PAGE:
Luc Sante writes:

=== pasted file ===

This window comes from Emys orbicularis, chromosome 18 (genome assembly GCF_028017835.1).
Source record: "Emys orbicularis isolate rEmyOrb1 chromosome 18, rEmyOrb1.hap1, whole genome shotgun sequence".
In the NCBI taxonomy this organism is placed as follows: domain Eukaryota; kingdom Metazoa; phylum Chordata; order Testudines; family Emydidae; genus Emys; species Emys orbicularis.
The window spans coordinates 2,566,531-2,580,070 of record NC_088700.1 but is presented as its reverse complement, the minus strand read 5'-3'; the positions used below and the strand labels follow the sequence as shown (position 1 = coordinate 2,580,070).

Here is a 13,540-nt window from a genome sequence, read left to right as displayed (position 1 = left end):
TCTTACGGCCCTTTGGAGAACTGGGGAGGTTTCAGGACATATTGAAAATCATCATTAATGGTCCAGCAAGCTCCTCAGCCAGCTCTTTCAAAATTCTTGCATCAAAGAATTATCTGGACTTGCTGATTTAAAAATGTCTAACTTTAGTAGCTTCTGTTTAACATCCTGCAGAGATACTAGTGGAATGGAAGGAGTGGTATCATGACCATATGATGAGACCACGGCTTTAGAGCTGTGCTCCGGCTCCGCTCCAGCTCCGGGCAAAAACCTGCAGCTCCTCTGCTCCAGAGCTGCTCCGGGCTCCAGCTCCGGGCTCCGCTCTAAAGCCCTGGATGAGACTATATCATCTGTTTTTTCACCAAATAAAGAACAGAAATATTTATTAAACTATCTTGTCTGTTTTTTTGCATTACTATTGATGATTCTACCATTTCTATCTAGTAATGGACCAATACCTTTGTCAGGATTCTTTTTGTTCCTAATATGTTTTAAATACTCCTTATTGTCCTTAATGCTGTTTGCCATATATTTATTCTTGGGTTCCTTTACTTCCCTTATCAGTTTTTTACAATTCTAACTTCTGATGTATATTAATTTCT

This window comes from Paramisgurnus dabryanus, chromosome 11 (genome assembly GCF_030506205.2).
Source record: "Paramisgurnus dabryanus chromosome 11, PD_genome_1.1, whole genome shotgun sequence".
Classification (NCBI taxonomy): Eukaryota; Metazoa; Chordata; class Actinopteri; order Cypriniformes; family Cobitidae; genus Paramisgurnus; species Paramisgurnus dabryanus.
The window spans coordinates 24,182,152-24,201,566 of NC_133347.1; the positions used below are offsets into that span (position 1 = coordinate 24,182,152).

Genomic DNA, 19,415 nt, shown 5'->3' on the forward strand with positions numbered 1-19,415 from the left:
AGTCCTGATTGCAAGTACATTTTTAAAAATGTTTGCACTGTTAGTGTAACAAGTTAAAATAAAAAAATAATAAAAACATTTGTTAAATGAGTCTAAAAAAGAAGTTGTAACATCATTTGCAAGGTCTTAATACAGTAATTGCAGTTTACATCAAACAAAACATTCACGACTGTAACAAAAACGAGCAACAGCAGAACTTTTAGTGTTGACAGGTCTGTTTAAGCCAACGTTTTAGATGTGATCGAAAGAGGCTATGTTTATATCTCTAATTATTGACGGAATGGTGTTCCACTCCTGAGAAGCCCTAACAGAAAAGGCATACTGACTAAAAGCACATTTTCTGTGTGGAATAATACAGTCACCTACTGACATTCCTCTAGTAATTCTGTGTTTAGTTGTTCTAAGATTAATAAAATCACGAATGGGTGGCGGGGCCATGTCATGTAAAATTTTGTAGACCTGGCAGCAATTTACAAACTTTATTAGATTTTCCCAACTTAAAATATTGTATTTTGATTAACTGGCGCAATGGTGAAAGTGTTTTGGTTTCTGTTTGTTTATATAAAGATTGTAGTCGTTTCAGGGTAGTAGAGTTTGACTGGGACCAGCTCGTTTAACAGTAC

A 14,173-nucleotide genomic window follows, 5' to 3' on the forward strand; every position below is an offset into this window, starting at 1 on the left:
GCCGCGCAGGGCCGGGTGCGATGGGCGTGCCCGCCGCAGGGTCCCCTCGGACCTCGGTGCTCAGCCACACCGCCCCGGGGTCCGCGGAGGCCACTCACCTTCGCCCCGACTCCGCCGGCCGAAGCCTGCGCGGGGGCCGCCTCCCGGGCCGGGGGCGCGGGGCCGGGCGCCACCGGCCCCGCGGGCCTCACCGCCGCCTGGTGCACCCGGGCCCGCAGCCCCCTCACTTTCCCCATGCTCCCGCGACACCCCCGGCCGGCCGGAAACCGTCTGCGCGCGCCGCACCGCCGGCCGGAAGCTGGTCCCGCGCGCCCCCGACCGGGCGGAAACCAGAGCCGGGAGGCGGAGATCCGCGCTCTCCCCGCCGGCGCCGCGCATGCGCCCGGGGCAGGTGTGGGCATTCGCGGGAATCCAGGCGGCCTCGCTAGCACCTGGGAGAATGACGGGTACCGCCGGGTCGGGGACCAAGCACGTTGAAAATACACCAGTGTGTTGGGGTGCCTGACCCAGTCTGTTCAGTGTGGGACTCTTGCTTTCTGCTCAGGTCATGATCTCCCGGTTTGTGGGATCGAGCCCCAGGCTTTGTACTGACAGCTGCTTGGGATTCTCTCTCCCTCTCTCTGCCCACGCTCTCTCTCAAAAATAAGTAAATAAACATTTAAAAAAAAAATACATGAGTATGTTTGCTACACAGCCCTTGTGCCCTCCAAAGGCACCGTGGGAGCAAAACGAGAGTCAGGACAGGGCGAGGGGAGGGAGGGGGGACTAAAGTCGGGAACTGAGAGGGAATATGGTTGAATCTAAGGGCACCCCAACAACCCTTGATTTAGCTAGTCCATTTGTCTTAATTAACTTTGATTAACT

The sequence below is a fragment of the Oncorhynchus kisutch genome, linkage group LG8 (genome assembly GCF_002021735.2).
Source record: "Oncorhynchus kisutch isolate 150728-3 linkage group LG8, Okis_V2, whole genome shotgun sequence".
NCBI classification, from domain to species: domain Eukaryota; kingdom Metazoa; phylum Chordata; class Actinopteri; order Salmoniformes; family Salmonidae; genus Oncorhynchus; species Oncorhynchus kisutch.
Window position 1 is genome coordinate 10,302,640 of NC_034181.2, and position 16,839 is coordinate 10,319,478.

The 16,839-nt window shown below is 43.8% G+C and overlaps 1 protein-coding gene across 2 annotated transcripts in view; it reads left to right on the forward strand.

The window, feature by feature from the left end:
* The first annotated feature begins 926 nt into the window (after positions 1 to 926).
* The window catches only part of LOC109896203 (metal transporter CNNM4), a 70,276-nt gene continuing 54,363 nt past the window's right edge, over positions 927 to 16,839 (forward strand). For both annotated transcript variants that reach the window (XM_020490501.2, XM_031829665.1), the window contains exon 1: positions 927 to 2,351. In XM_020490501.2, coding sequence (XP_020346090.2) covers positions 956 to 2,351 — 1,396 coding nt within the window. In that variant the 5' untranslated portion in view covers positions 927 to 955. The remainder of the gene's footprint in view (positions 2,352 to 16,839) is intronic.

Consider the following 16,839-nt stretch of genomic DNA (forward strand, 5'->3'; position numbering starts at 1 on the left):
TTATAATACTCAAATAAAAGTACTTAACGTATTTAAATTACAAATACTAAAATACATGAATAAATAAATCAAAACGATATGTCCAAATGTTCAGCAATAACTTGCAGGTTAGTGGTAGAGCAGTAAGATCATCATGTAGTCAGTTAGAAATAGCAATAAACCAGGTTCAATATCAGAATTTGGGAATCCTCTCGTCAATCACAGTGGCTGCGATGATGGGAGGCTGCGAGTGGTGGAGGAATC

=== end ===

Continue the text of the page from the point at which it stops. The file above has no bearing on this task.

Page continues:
T he man in the title of Julian Barnes’s eighth work of non-fiction is the Parisian physician Samuel Pozzi. The red coat, or perhaps it’s a dressing-gown, is what he is wearing in the 1881 portrait by John Singer Sargent, Dr Pozzi at Home. It is a swashbuckling, very theatrical portrait, one that would make anyone curious about its subject. Almost any other sitter would be devoured by that bright red coat, floor-length with a giant collar, but Dr Pozzi easily dominates his apparel, the coat merely a showcase for his matinée-idol looks and long, tapered fingers. So it was, too, in Pozzi’s world, as chronicled by Barnes; even among the loudest and most insistent personalities of fin-de-siècle Paris, the mild-mannered Dr Pozzi more than held his own. And he knew everybody, or at least that small segment of the population that considered itself to be everybody.